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A Guide to Motorcycle Accident Reconstruction

Motorcycle accidents occur most often on busy streets, highways, and intersections in and near urban neighborhoods. Reconstructing a motorcycle accident is an important part of court cases involving collisions. Lawyers use the evidence obtained from an accident reconstruction to win these cases and obtain the highest monetary compensation for their client. Here is a comprehensive guide to the reconstruction of a motorcycle accident scene.

Gathering Evidence

Before you even think about reconstructing a motorcycle accident, evidence from the actual scene needs to be gathered. One or more forensic investigators will carefully examine the scene. They'll start by gathering information to help them figure out when and where the accident happened and what or who caused the collision. This includes the path the motorcyclist and all other vehicles involved traveled just before the crash occurred. Investigators next scan the area for objects that could've obstructed one or more driver's visibility and features such as tire skid marks that show whether or not attempts were made by any of the drivers involved to slow down or stop.

Photographs showing every possible angle of a scene are taken, and a diagram may be drawn up as well. All vehicles involved are likewise examined and photographed. Any noticeable damages are noted, including dents, scrapes, scuffs, bent frames (cars) or forks (motorcycles), and any marks on the rear and/or front end. The motorcyclist's helmet is examined for punctures, scrapes, cracks, etc. Investigators look for proof of scraping, which indicates a motorcycle was laying down while traveling a long distance.

Accident scene

Investigators also retrieve statements from the motorcycle driver and any other drivers involved. This provides vital information about the point of impact and what led up to the events that unfolded. Third-party witness statements are also taken since they can offer more precise, less biased accounts of what happened. These are documented in a traffic collision report. Sometimes, a scene can't be examined completely on the day of the accident. Investigators often revisit the scene on a different day at or near the same time of the collision. This gives them insight into typical traffic levels, weather conditions, obstructions, the direction traffic travels, and so on.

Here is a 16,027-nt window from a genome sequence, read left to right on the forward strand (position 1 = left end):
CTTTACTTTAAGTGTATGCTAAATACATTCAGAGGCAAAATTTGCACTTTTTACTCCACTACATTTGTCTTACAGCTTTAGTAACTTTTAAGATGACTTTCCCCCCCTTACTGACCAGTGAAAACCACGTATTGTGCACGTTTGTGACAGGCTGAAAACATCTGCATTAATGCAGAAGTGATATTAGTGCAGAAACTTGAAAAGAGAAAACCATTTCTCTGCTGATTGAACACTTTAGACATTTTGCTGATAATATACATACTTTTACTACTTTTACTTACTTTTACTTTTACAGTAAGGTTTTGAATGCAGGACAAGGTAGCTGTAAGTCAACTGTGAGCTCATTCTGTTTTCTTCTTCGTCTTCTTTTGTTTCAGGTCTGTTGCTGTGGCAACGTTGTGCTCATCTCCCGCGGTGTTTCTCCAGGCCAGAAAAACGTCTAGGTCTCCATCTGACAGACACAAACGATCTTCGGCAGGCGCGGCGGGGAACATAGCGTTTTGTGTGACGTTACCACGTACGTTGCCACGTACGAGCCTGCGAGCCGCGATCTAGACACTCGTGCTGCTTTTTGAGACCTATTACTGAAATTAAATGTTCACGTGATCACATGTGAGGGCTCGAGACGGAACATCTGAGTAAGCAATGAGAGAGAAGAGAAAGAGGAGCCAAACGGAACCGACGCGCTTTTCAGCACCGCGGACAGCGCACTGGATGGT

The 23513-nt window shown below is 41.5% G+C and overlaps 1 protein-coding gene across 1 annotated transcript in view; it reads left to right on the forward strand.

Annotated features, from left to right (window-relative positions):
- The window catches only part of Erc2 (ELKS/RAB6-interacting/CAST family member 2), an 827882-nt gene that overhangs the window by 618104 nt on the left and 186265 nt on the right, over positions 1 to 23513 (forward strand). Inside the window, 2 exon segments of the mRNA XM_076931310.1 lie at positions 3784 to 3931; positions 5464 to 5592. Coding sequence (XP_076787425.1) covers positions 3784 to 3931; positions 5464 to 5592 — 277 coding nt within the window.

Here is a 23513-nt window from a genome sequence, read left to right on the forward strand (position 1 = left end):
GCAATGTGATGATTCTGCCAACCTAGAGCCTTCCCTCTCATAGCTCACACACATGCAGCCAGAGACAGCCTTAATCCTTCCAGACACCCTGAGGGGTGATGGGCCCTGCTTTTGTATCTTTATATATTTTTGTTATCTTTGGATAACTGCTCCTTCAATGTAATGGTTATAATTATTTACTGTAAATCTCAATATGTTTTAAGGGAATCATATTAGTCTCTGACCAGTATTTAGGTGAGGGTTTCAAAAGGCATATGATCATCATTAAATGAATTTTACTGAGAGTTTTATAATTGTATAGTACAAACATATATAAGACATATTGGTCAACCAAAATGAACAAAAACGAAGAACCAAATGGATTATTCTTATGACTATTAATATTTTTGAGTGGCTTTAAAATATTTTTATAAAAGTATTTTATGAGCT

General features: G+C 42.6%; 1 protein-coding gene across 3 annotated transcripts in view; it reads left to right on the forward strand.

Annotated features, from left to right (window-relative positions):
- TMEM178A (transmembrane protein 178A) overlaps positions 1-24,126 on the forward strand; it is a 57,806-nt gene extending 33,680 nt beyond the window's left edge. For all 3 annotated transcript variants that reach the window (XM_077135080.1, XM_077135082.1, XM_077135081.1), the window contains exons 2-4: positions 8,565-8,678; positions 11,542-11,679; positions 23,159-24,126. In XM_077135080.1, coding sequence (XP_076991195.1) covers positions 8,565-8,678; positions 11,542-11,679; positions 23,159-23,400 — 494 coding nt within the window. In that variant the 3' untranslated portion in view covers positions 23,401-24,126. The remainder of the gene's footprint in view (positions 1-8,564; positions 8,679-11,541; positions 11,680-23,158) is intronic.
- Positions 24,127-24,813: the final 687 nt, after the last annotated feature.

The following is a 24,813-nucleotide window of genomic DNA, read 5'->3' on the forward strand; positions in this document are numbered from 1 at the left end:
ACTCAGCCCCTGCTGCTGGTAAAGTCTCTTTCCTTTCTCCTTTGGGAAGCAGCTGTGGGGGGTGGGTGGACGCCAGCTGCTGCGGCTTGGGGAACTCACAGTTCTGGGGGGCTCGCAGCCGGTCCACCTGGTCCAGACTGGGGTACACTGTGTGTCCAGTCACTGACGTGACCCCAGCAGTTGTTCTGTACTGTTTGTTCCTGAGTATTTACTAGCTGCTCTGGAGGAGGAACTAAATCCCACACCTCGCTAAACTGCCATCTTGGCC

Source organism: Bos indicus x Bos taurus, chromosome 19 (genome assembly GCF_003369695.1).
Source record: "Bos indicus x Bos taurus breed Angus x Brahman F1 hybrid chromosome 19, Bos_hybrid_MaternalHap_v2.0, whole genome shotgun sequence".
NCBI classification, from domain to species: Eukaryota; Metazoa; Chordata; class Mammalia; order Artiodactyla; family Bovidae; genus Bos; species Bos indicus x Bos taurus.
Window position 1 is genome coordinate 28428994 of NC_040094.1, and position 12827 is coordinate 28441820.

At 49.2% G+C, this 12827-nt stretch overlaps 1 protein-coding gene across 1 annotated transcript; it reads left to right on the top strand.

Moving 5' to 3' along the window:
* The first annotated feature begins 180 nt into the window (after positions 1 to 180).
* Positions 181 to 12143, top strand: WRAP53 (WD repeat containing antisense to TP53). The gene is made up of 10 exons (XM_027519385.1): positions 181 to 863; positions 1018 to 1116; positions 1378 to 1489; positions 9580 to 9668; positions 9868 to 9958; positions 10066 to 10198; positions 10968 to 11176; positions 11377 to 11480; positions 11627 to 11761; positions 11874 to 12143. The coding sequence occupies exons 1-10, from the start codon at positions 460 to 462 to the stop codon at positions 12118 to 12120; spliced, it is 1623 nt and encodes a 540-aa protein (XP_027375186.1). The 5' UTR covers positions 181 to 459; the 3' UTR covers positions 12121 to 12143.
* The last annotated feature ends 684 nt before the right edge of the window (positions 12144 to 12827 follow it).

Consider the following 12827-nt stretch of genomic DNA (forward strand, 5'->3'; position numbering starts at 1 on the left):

Examining the Evidence

Once all relevant data is gathered, the evidence can be analyzed. Police reports, medical reports, traffic data, information about the location of the accident, photos and diagrams of the accident scene, damage to property, and involved party and witness statements need to be reviewed thoroughly. This information gives all the details necessary to make a video and or 2D or 3D diagram reconstruction of the accident.

Reconstructions give the most accurate picture of the scene and often include graphics illustrating the temperature, traffic flow, and physical features in the immediate area. Presenting a reconstructed collision scene in court allows you and your attorney to demonstrate how fast each party was driving and the exact moment of impact. You'll also be able to recreate the accident from several angles, which a lawyer can use to prove the truthfulness or dishonesty of a client's or witness's testimony.

A judge or jury can use the reconstruction to decide who is legally at fault for causing the accident as well as who is legally responsible for paying for any bodily injuries and/or property damages that occurred as a result.

If you've been involved in a motorcycle accident, your lawyer may present an accident reconstruction as evidence in your case. For more information, contact George Stein Steelhorse Law by calling 1-888-38-COURT.


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